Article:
]]>so we can talk of tangent category each time we have a notion of "infinitesimally close objects". however, we know from classical differential geometry that there is another approach to tangent spaces which needs not a notion of infinitesimally close points (even if this naive idea is motivating the construction and actually somehow hidden into it). namely, to construct one considers all (smoth) paths stemming from , i.e. the whole overcategory , and then quotients by a suitable equivalence relation. and, as usual, instead of quotienting we can add an isomorphisms between paths we want to identify. here I stop, cause I don't know exactly how to go on, but now I feel the abstract nonsense construction of as stabilization of overcategories more natural than a few days ago. ]]>

started a subsection on flat oo-vector bundles and D-modules

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<p>Okay. Do we know if <img src="https://nforum.ncatlab.org/extensions//vLaTeX/cache/latex_bab8fa3b10abe063ced5002f58a8b2a4.png" title=" QCOh(X)" style="vertical-align: -20%;" class="tex" alt=" QCOh(X)"/> is <em>exactly</em> what we get when we start with coherent sheaves and then complete under push-forward?</p>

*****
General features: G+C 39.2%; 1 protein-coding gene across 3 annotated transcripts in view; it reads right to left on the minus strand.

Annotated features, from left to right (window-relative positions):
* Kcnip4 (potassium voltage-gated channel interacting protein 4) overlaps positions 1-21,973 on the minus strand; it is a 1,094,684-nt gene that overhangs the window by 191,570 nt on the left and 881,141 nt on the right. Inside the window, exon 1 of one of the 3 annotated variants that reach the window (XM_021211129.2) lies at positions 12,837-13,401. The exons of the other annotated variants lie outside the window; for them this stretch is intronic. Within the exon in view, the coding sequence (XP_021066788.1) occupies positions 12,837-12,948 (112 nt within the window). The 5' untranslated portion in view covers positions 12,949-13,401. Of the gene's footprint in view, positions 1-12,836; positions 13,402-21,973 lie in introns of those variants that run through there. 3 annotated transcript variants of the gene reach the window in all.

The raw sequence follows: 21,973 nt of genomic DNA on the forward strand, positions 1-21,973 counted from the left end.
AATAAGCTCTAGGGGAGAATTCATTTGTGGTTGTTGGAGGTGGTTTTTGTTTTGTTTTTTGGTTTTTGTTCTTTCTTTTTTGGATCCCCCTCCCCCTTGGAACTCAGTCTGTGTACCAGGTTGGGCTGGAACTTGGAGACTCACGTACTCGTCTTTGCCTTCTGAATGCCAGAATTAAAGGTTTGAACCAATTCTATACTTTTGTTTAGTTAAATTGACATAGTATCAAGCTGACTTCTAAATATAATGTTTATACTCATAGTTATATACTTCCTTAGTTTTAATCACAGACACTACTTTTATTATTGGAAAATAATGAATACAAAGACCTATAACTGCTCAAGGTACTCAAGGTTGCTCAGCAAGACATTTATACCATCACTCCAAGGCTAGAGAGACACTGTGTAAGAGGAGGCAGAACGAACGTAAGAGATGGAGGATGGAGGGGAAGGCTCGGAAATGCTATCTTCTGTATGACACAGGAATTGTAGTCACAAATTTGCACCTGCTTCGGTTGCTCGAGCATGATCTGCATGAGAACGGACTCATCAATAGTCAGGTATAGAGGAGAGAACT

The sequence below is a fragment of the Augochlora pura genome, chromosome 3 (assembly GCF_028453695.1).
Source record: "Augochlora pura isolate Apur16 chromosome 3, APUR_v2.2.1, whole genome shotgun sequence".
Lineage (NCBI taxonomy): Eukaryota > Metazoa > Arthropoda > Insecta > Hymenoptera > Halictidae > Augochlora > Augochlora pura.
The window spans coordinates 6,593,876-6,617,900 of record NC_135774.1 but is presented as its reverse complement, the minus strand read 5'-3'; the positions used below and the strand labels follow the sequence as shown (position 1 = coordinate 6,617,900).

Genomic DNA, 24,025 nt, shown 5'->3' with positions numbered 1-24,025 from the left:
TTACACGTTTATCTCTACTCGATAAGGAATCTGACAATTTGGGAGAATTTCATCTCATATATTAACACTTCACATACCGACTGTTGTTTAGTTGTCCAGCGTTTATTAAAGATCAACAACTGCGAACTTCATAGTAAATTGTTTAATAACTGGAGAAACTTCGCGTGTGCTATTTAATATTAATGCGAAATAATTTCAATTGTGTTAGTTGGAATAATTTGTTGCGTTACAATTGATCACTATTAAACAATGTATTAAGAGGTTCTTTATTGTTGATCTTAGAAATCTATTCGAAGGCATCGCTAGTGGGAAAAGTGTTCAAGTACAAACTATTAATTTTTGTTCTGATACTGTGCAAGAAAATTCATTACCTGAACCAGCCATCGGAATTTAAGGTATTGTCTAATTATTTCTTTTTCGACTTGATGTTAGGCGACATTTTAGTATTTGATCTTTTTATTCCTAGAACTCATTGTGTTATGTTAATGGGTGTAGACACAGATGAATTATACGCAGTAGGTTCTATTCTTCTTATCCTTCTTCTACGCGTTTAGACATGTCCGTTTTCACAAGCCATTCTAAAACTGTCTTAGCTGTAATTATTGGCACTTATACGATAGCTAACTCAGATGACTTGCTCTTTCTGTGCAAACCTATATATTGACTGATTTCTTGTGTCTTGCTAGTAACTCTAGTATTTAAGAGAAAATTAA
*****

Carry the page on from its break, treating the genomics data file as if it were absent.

<p>(I have to say I'd be interested, but I don't really care so much. :-) The general nonsense def of QCoh(X) is so good, that I don't see a pressing need to find another universal characterization.)</p>
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I've the doubt we may be unable to distinguish between two stably equivalent modules. but that's my unexperience in the field; I'll try to think more on this.
</blockquote>
<p>Right, yes. I am not sure. Here, too, I don't really care too much. we know the right picture. What we are asking here is to which extent the wrong picture is preserved by the right picture. :-) Would be good to nail it down, but I am not losing sleep over this.</p>
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as far as concerns Mod inside oo-Mod: are we sure of this? I've the doubt we may be unable to distinguish between two stably equivalent modules. but that's my unexperience in the field; I'll try to think more on this. ]]>

they're not, right? already due to the finiteness condition.

]]>do coherent sheaves (not quasi-) form a bifibration? I.e. are they closed under push and pull?

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<p>right, associating vector bundles is just composition of cocycles, which is just composition of morphisms in the oo-topos, yes.</p>